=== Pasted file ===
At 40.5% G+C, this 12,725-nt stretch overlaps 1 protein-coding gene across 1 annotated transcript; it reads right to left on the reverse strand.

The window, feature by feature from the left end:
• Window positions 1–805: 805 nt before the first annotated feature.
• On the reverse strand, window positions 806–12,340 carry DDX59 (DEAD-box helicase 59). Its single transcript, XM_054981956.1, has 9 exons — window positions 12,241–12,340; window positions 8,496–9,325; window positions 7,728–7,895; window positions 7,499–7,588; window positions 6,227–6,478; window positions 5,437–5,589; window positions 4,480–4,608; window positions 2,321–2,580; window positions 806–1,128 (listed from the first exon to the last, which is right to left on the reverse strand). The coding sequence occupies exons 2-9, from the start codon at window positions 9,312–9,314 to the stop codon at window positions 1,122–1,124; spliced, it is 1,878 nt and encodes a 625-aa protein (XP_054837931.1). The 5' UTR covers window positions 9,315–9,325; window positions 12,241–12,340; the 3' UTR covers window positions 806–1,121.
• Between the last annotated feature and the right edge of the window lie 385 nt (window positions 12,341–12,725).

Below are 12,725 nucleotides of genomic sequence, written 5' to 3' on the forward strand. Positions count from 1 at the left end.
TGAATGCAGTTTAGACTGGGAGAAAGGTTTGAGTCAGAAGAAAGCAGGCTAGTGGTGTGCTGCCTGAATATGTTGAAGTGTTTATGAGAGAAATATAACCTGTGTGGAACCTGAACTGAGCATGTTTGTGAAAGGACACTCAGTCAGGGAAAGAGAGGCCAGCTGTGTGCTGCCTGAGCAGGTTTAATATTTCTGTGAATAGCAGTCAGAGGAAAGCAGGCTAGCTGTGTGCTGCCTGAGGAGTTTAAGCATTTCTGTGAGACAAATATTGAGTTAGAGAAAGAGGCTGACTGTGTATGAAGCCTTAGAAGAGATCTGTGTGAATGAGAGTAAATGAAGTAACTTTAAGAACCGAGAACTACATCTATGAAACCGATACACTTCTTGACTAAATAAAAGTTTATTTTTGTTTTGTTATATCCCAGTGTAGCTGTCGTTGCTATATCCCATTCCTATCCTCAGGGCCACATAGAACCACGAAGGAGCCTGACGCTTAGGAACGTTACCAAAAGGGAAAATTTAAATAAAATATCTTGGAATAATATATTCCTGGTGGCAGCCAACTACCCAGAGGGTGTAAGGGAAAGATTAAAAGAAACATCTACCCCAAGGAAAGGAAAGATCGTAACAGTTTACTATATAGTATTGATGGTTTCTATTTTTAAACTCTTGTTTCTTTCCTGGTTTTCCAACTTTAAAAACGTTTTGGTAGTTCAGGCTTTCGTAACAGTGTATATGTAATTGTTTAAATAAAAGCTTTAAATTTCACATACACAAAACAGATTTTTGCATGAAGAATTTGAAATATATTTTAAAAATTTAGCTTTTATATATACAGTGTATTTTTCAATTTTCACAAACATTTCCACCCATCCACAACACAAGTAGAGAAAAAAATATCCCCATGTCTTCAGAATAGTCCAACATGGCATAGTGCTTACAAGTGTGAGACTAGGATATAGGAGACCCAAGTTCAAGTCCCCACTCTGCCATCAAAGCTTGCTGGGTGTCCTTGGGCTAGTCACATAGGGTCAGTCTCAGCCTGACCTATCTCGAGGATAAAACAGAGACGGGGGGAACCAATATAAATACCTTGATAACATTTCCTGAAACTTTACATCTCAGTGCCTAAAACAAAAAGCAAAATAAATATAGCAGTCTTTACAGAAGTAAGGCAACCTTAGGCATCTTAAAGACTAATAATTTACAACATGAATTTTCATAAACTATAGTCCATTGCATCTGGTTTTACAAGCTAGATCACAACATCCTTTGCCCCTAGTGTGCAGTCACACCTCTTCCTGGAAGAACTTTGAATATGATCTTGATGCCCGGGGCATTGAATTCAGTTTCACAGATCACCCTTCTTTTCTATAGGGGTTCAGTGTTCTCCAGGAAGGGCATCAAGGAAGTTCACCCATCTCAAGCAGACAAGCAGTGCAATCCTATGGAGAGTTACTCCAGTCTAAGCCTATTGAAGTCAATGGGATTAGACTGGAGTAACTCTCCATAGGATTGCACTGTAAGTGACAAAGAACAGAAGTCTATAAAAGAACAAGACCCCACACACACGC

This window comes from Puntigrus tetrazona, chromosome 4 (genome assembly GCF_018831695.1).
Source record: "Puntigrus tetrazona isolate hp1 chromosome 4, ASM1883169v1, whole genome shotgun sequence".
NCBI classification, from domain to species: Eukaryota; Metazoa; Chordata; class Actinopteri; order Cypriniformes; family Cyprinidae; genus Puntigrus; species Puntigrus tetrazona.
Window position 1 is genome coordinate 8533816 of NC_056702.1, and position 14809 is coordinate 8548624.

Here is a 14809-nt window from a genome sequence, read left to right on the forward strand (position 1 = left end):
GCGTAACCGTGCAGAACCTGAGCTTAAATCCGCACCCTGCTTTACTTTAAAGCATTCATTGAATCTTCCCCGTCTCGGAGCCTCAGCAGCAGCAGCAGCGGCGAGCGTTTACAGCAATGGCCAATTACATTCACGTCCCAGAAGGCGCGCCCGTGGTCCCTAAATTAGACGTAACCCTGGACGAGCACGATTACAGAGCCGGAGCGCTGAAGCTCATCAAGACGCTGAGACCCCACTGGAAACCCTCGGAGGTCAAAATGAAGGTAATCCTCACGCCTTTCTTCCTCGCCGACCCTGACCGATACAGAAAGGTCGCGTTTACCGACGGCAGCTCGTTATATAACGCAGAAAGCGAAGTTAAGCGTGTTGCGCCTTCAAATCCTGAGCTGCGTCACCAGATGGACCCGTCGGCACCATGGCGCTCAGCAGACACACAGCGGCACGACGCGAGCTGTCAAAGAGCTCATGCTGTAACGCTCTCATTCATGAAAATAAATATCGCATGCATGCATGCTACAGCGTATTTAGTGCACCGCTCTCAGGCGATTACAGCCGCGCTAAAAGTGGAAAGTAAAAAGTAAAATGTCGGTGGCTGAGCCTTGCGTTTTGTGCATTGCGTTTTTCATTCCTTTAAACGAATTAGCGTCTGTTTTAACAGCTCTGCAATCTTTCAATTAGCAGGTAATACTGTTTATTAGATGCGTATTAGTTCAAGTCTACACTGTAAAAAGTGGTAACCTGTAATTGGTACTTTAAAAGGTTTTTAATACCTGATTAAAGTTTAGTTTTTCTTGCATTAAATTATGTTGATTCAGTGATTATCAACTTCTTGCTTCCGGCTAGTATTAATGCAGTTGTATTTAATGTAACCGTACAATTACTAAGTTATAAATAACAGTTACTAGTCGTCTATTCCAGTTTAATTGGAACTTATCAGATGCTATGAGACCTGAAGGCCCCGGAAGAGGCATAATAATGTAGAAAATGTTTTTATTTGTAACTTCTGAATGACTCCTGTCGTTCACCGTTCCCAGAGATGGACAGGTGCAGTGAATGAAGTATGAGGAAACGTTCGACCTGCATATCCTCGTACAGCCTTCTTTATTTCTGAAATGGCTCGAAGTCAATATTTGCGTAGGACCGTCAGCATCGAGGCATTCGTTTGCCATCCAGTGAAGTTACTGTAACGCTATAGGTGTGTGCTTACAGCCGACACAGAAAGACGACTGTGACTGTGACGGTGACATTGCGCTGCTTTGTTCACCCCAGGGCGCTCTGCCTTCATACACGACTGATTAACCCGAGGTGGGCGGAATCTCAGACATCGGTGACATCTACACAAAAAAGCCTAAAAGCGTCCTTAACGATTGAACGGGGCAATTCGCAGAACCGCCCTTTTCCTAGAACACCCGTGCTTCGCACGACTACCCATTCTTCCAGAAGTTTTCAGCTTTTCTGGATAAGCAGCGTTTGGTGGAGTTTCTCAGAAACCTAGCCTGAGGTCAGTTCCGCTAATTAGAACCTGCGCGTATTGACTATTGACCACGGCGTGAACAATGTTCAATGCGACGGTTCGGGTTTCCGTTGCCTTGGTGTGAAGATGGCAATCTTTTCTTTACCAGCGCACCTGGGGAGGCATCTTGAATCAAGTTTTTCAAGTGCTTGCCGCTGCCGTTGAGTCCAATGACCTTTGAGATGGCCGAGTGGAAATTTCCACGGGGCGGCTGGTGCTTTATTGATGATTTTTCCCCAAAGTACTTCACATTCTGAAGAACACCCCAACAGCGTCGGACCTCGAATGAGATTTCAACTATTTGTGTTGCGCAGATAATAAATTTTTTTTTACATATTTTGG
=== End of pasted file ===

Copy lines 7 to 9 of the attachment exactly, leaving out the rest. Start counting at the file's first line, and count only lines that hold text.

TGAATGCAGTTTAGACTGGGAGAAAGGTTTGAGTCAGAAGAAAGCAGGCTAGTGGTGTGCTGCCTGAATATGTTGAAGTGTTTATGAGAGAAATATAACCTGTGTGGAACCTGAACTGAGCATGTTTGTGAAAGGACACTCAGTCAGGGAAAGAGAGGCCAGCTGTGTGCTGCCTGAGCAGGTTTAATATTTCTGTGAATAGCAGTCAGAGGAAAGCAGGCTAGCTGTGTGCTGCCTGAGGAGTTTAAGCATTTCTGTGAGACAAATATTGAGTTAGAGAAAGAGGCTGACTGTGTATGAAGCCTTAGAAGAGATCTGTGTGAATGAGAGTAAATGAAGTAACTTTAAGAACCGAGAACTACATCTATGAAACCGATACACTTCTTGACTAAATAAAAGTTTATTTTTGTTTTGTTATATCCCAGTGTAGCTGTCGTTGCTATATCCCATTCCTATCCTCAGGGCCACATAGAACCACGAAGGAGCCTGACGCTTAGGAACGTTACCAAAAGGGAAAATTTAAATAAAATATCTTGGAATAATATATTCCTGGTGGCAGCCAACTACCCAGAGGGTGTAAGGGAAAGATTAAAAGAAACATCTACCCCAAGGAAAGGAAAGATCGTAACAGTTTACTATATAGTATTGATGGTTTCTATTTTTAAACTCTTGTTTCTTTCCTGGTTTTCCAACTTTAAAAACGTTTTGGTAGTTCAGGCTTTCGTAACAGTGTATATGTAATTGTTTAAATAAAAGCTTTAAATTTCACATACACAAAACAGATTTTTGCATGAAGAATTTGAAATATATTTTAAAAATTTAGCTTTTATATATACAGTGTATTTTTCAATTTTCACAAACATTTCCACCCATCCACAACACAAGTAGAGAAAAAAATATCCCCATGTCTTCAGAATAGTCCAACATGGCATAGTGCTTACAAGTGTGAGACTAGGATATAGGAGACCCAAGTTCAAGTCCCCACTCTGCCATCAAAGCTTGCTGGGTGTCCTTGGGCTAGTCACATAGGGTCAGTCTCAGCCTGACCTATCTCGAGGATAAAACAGAGACGGGGGGAACCAATATAAATACCTTGATAACATTTCCTGAAACTTTACATCTCAGTGCCTAAAACAAAAAGCAAAATAAATATAGCAGTCTTTACAGAAGTAAGGCAACCTTAGGCATCTTAAAGACTAATAATTTACAACATGAATTTTCATAAACTATAGTCCATTGCATCTGGTTTTACAAGCTAGATCACAACATCCTTTGCCCCTAGTGTGCAGTCACACCTCTTCCTGGAAGAACTTTGAATATGATCTTGATGCCCGGGGCATTGAATTCAGTTTCACAGATCACCCTTCTTTTCTATAGGGGTTCAGTGTTCTCCAGGAAGGGCATCAAGGAAGTTCACCCATCTCAAGCAGACAAGCAGTGCAATCCTATGGAGAGTTACTCCAGTCTAAGCCTATTGAAGTCAATGGGATTAGACTGGAGTAACTCTCCATAGGATTGCACTGTAAGTGACAAAGAACAGAAGTCTATAAAAGAACAAGACCCCACACACACGC

This window comes from Puntigrus tetrazona, chromosome 4 (genome assembly GCF_018831695.1).
Source record: "Puntigrus tetrazona isolate hp1 chromosome 4, ASM1883169v1, whole genome shotgun sequence".